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The density of memory foam often determines many mattress characteristics as well as many differences between brands / models. You can often learn much about a memory foam mattress simply by knowing its density. (To learn the density of many popular memory foam mattresses, see the memory foam mattress ratings – summary.)
In most areas of comparison, low- and medium-density memory foam mattresses tend to perform as well as and often better than high-density memory foam mattresses.
Density indicates how much the foam weighs. For example, a cubic foot of four lbs/ft density foam weighs four pounds.
The findings below are based on a sample size of 6,900+ actual memory foam mattress owners. The findings are true for memory foam mattresses as a group; individual brands / models and individual owner experiences may go against these findings somewhat. Refer to the comparisons below this table for detailed analysis.
(2.5 - 3 lbs/ft)
(5 lbs/ft +)
|Durability / longevity||c+||b-||b|
|Less (Back) pain||b-||b||b+|
|No initial odor||c-||d+||d+|
|No sleeping hot||c||c-||d|
|Not overly firm*||c+||b+||b-|
|Not firm when cold||C-||D+||D-|
|Easy to move on||b-||c||d|
|Floating, Cloud feel||B-||B+||A|
|Suited for all Positions||b||b+||C|
|Short break in||B-||C-||d|
|Easy to lift, transport||c+||c-||d|
|Good for sex||c+||c||D+|
* Memory foam firmness is measured by IFD (indention force deflection), not by density. Nevertheless, memory foam mattresses of particular densities tend to fall under certain firmness categories as the ratings above and further analysis indicate.
Memory foam mattresses, regardless of their density (low, medium or high), have about the same owner satisfaction rate – around 80%. Nevertheless, mattresses of different density often have fairly different strengths, weaknesses and characteristics.
The price of a memory foam mattress often depends to an extent on its density. All other things being equal, the more dense the memory foam is the more expensive the mattress usually is.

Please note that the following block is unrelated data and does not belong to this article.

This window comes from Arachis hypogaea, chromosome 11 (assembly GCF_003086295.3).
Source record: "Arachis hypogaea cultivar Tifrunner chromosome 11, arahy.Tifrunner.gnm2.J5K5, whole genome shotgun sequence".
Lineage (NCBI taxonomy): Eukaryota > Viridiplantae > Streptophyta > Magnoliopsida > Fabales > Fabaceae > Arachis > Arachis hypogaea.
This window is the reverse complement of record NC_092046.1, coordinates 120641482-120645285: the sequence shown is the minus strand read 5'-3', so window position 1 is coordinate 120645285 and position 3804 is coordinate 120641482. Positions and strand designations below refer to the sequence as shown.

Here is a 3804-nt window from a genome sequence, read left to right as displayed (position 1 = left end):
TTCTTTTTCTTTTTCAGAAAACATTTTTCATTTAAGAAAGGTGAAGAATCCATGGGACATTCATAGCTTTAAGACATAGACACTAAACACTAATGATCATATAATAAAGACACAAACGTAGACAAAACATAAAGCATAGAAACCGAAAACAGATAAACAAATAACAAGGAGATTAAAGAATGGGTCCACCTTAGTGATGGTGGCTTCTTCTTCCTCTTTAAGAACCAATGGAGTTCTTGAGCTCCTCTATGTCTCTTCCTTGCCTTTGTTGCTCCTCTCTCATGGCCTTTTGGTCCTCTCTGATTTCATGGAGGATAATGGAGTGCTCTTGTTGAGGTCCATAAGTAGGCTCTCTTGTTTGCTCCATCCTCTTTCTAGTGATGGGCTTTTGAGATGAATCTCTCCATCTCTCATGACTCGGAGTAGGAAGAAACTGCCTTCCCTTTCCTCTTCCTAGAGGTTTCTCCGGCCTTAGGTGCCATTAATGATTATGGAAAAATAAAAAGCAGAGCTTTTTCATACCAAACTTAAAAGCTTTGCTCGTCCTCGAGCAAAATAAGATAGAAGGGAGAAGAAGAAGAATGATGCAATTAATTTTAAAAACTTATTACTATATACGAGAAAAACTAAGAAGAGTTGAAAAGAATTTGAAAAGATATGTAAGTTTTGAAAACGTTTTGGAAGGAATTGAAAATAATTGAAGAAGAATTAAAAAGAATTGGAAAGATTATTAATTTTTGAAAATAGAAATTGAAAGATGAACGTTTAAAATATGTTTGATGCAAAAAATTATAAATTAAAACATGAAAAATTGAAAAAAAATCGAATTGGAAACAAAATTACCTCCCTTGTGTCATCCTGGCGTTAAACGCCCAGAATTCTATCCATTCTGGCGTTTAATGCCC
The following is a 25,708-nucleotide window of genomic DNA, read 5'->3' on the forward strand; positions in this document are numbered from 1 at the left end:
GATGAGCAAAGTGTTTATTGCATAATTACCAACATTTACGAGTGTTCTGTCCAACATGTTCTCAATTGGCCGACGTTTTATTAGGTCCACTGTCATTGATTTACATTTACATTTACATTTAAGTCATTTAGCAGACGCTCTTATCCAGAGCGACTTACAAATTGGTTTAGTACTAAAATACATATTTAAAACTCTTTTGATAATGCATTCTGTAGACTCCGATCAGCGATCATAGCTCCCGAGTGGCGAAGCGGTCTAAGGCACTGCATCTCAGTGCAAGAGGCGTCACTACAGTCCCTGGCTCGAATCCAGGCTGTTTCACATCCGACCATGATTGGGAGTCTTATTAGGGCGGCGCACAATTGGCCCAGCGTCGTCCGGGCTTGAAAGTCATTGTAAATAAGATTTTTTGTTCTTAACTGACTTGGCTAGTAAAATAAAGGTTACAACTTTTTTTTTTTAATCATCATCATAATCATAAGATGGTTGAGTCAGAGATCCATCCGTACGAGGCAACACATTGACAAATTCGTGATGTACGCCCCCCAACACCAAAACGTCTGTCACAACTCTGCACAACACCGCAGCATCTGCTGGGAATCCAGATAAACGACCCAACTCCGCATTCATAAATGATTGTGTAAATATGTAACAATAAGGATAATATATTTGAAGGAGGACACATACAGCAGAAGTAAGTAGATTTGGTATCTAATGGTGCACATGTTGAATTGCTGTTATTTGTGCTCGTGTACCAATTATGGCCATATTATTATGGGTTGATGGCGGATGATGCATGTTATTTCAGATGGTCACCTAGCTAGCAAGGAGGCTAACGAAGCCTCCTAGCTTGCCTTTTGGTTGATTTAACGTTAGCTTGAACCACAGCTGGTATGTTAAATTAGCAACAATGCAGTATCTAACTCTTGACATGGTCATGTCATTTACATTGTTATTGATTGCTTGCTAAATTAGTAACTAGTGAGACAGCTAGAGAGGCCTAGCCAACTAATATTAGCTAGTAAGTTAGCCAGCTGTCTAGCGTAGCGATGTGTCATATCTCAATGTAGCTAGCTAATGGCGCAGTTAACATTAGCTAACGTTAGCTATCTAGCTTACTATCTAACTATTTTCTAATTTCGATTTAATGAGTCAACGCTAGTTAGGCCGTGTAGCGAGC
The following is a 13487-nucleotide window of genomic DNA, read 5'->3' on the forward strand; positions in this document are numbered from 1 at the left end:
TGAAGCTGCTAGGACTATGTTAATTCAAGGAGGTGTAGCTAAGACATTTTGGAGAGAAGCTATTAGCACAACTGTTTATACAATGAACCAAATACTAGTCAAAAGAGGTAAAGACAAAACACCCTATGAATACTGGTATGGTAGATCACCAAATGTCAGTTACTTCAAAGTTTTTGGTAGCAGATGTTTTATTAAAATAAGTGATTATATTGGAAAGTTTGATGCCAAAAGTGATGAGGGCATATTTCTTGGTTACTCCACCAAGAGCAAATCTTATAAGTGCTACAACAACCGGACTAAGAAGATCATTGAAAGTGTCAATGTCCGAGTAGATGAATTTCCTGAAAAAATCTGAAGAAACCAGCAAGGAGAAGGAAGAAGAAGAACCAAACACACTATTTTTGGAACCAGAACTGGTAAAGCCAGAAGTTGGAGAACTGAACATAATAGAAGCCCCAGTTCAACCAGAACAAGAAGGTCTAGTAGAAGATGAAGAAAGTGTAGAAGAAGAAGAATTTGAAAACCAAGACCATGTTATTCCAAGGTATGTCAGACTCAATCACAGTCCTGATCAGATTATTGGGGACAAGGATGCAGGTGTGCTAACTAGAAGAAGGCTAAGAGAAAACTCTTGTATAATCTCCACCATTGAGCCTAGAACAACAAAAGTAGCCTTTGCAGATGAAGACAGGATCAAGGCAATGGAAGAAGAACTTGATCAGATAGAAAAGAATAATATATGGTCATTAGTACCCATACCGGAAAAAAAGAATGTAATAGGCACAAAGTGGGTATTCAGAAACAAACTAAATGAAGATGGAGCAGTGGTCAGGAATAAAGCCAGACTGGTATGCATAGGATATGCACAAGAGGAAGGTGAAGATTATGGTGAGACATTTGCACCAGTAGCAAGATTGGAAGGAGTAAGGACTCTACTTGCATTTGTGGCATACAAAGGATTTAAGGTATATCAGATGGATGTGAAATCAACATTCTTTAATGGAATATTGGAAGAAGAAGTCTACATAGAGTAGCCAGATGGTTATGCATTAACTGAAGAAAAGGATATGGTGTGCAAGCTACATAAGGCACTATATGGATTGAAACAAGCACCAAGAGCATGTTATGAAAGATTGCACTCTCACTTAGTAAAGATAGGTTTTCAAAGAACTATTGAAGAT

Higher-priced brands will tend to use higher-density memory foam (5 lbs/ft or greater in significant quantity); medium-priced brands will tend to use mostly medium density (4.0 lbs./ft); and lower-priced brands will tend to use mostly lower density (2.5 - 3.0 lbs./ft).
On average, the higher the memory foam density is, the better the durability / longevity of the mattress. Mattresses with high-density foam can generally be expected on average to remain supportive and comfortable for around 8.5 years. This is only an average, however; the longevity of a particular mattress can vary considerably.
Memory foam mattresses with low and medium density tend to have a shorter lifespan, often in the 4-8 year range. Again, this is only an average, and the longevity of a particular mattress can vary significantly.
All memory foam mattresses, regardless of density, rate well in regard to pain relief, including relief of back, shoulder and hip pain.
However, higher-density foam often provides better pain relief in most cases, especially back pain relief. This is because higher-density foam tends to strongly conform to the contours of a person's body which can result in excellent support, including optimal spinal alignment.
Owner experience data suggests that, generally speaking, the more dense a memory foam mattress is the longer and / or more strongly it will give off an initial chemical-like odor or gas. More information: memory foam mattress off gassing.
A mattress with good motion isolation absorbs the movement of one person so that it does not transfer across the bed to disturb the other person.
In other words, a mattress with good motion isolation tends to be friendly for couples. All memory foam densities perform well on this issue, but higher density foam isolates movement almost entirely.
"Sleeping hot" is a somewhat common complaint for memory foam mattresses. Most heat trap complaints, however, are for mattresses with medium- and especially high-density foam.
Only about 5% of low-density bed owners report a heat trap problem, while about 8% of medium-density bed owners report a problem. And about 12% of high-density bed owners (especially owners of Tempur-Pedic Contour models Rhapsody, Allura, Grand) report a problem.
Memory foam of any density that is infused with tiny gel beads tends to have fewer heat-related complaints than non-infused memory foam (of similar density) assuming that at least two inches of the material is present.
A conforming mattress is one that strongly molds and contours to a person's body. Higher-density memory foam is often the most conforming because it is the most temperature sensitive. "Temperature sensitive" means that the mattress is firmer in lower temperatures and softer in higher temperatures or when in contact with a person's body heat.
A person tends to sink into or "melt" into a higher density mattress because the foam under the person's body becomes softer but the surrounding foam stays firmer. This can result in good supportiveness and a highly conforming or contouring-to-the-body feeling.